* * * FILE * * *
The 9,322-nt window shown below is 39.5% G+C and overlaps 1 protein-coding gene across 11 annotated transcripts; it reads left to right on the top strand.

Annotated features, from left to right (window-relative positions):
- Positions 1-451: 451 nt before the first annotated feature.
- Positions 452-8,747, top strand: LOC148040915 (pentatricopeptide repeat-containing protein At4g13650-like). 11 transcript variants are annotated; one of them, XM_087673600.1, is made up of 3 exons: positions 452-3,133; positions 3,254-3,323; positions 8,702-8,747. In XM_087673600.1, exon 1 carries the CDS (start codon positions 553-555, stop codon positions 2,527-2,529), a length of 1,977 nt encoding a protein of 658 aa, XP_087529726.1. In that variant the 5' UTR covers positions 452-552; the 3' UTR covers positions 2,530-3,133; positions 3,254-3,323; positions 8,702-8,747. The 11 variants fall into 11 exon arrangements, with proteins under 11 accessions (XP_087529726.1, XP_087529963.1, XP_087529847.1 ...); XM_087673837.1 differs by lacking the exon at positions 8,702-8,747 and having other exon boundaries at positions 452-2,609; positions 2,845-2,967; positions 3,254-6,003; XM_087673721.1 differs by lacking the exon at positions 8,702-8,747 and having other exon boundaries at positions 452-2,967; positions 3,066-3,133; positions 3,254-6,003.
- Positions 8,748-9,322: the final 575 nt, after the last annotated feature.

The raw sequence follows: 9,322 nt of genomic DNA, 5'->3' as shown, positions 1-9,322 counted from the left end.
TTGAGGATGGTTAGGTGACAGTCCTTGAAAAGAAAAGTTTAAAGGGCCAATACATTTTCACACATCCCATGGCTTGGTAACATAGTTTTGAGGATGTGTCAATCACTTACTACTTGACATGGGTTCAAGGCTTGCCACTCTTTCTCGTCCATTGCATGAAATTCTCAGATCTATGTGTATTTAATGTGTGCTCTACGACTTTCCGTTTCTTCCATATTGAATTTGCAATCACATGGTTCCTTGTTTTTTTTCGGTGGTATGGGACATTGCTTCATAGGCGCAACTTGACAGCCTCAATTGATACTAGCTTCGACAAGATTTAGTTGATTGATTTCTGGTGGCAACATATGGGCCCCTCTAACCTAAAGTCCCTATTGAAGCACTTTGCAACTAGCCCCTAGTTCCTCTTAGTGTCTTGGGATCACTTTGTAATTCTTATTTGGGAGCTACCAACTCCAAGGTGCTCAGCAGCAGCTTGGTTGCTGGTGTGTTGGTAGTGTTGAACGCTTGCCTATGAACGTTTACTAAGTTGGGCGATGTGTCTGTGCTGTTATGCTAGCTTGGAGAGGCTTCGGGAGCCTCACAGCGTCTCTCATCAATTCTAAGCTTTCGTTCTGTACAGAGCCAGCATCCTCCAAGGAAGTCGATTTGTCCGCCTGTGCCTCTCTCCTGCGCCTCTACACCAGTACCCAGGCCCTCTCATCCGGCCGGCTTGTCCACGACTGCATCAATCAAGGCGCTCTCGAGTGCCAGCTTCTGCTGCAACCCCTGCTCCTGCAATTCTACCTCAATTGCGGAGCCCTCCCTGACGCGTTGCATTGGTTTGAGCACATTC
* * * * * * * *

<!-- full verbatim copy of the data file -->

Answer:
The 9,322-nt window shown below is 39.5% G+C and overlaps 1 protein-coding gene across 11 annotated transcripts; it reads left to right on the top strand.

Annotated features, from left to right (window-relative positions):
- Positions 1-451: 451 nt before the first annotated feature.
- Positions 452-8,747, top strand: LOC148040915 (pentatricopeptide repeat-containing protein At4g13650-like). 11 transcript variants are annotated; one of them, XM_087673600.1, is made up of 3 exons: positions 452-3,133; positions 3,254-3,323; positions 8,702-8,747. In XM_087673600.1, exon 1 carries the CDS (start codon positions 553-555, stop codon positions 2,527-2,529), a length of 1,977 nt encoding a protein of 658 aa, XP_087529726.1. In that variant the 5' UTR covers positions 452-552; the 3' UTR covers positions 2,530-3,133; positions 3,254-3,323; positions 8,702-8,747. The 11 variants fall into 11 exon arrangements, with proteins under 11 accessions (XP_087529726.1, XP_087529963.1, XP_087529847.1 ...); XM_087673837.1 differs by lacking the exon at positions 8,702-8,747 and having other exon boundaries at positions 452-2,609; positions 2,845-2,967; positions 3,254-6,003; XM_087673721.1 differs by lacking the exon at positions 8,702-8,747 and having other exon boundaries at positions 452-2,967; positions 3,066-3,133; positions 3,254-6,003.
- Positions 8,748-9,322: the final 575 nt, after the last annotated feature.

The raw sequence follows: 9,322 nt of genomic DNA, 5'->3' as shown, positions 1-9,322 counted from the left end.
TTGAGGATGGTTAGGTGACAGTCCTTGAAAAGAAAAGTTTAAAGGGCCAATACATTTTCACACATCCCATGGCTTGGTAACATAGTTTTGAGGATGTGTCAATCACTTACTACTTGACATGGGTTCAAGGCTTGCCACTCTTTCTCGTCCATTGCATGAAATTCTCAGATCTATGTGTATTTAATGTGTGCTCTACGACTTTCCGTTTCTTCCATATTGAATTTGCAATCACATGGTTCCTTGTTTTTTTTCGGTGGTATGGGACATTGCTTCATAGGCGCAACTTGACAGCCTCAATTGATACTAGCTTCGACAAGATTTAGTTGATTGATTTCTGGTGGCAACATATGGGCCCCTCTAACCTAAAGTCCCTATTGAAGCACTTTGCAACTAGCCCCTAGTTCCTCTTAGTGTCTTGGGATCACTTTGTAATTCTTATTTGGGAGCTACCAACTCCAAGGTGCTCAGCAGCAGCTTGGTTGCTGGTGTGTTGGTAGTGTTGAACGCTTGCCTATGAACGTTTACTAAGTTGGGCGATGTGTCTGTGCTGTTATGCTAGCTTGGAGAGGCTTCGGGAGCCTCACAGCGTCTCTCATCAATTCTAAGCTTTCGTTCTGTACAGAGCCAGCATCCTCCAAGGAAGTCGATTTGTCCGCCTGTGCCTCTCTCCTGCGCCTCTACACCAGTACCCAGGCCCTCTCATCCGGCCGGCTTGTCCACGACTGCATCAATCAAGGCGCTCTCGAGTGCCAGCTTCTGCTGCAACCCCTGCTCCTGCAATTCTACCTCAATTGCGGAGCCCTCCCTGACGCGTTGCATTGGTTTGAGCACATTC